The most common adverse events (AEs) observed in the pivotal studies were infection, headache, otitis media, fever, pharyngitis, rhinitis and gastroenteritis and vomiting.
Growth failure associated with chronic renal insufficiency
Two pivotal, multicentre, controlled studies have been conducted in patients with growth failure associated with chronic renal insufficiency (CRI). Each study had a two year treatment period which included a placebo arm, followed by an open label uncontrolled extension in which all patients received somatropin. The dose was 0.05 mg/kg/day s.c. in both studies. The results of both studies were similar.
In total, 128 patients received somatropin over the 24 month controlled phase of the 2 studies, and 139 patients were treated with somatropin in the open extension phases. Overall, 171 patients were exposed to somatropin for an average of 3.5 or 2.8 years.
Both studies demonstrated a statistically significant increase in growth rate compared to placebo over the first year (9.1-10.9 cm/year vs 6.2-6.6 cm/year), which decreased slightly in the second year (7.4-7.9 cm/year vs 5.5-6.6 cm/year). There was also a significant increase in height SDS in somatropin-treated patients, from -2.9 to -2.7 at baseline to -1.6 to -1.4 at 24 months. Height gains were maintained in the patients treated for 36 or 48 months. A total of 58% and 65% of somatropin-treated patients, who were below normal range at baseline, had reached heights within the normal range by Month 24.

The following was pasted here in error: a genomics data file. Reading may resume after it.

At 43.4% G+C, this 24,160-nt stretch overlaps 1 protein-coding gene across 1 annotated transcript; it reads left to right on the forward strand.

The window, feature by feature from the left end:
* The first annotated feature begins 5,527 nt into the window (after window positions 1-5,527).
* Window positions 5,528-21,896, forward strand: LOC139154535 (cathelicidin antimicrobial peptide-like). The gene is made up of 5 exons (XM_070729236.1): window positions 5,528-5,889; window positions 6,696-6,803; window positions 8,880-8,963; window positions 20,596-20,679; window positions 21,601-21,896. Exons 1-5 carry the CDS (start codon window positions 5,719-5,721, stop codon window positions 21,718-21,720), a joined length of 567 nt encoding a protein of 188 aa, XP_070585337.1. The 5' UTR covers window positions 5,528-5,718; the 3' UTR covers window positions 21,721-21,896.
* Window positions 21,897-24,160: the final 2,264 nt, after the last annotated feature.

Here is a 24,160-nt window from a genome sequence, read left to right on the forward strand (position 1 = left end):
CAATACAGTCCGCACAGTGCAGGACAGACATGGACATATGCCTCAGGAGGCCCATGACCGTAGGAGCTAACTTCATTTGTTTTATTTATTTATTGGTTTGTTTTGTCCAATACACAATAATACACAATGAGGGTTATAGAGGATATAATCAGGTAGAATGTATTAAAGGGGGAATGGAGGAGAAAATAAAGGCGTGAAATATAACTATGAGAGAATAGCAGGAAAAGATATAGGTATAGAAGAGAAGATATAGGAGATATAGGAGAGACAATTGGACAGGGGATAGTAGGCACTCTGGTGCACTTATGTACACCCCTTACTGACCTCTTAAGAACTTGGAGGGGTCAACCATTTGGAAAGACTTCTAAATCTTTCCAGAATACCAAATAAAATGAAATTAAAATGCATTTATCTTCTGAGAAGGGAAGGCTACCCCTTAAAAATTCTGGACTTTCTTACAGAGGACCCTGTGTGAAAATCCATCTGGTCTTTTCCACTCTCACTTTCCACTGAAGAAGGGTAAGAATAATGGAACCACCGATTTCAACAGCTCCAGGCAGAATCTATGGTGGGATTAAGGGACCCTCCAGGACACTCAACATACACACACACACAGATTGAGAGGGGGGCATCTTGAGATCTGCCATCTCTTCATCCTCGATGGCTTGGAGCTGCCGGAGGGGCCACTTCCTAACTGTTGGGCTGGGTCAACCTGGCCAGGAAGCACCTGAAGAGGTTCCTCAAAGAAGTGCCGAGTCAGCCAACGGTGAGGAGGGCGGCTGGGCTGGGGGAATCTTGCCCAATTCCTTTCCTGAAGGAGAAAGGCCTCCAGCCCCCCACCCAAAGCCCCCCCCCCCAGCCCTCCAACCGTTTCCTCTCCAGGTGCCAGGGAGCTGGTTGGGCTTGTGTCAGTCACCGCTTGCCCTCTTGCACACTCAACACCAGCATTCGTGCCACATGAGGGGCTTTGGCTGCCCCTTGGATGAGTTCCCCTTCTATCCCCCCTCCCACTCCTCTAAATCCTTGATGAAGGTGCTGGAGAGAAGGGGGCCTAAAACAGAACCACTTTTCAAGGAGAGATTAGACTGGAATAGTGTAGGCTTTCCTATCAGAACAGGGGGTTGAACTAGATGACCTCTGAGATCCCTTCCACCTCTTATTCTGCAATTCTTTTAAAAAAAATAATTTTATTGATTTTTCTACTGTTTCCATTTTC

The results to Month 60 show continued improvement, and more patients reached height SDS in the normal range. The average change in height SDS after 5 years of treatment was close to 2 standard deviations (SDs). A statistically significant increase in mean PAH SDS was observed, from -1.6 or -1.7 at baseline to -0.7 or -0.9 at Month 24. This continued to increase in those patients treated for 36 and 48 months.
IGF-I levels, which were low at study entry, were restored to within the normal range with somatropin therapy.
The most frequently reported AEs were associated with both NutropinAq and placebo and were fever, infection, vomiting, cough increased, pharyngitis, rhinitis and otitis media. There was a high incidence of urinary tract infections.
Growth failure associated with Turner Syndrome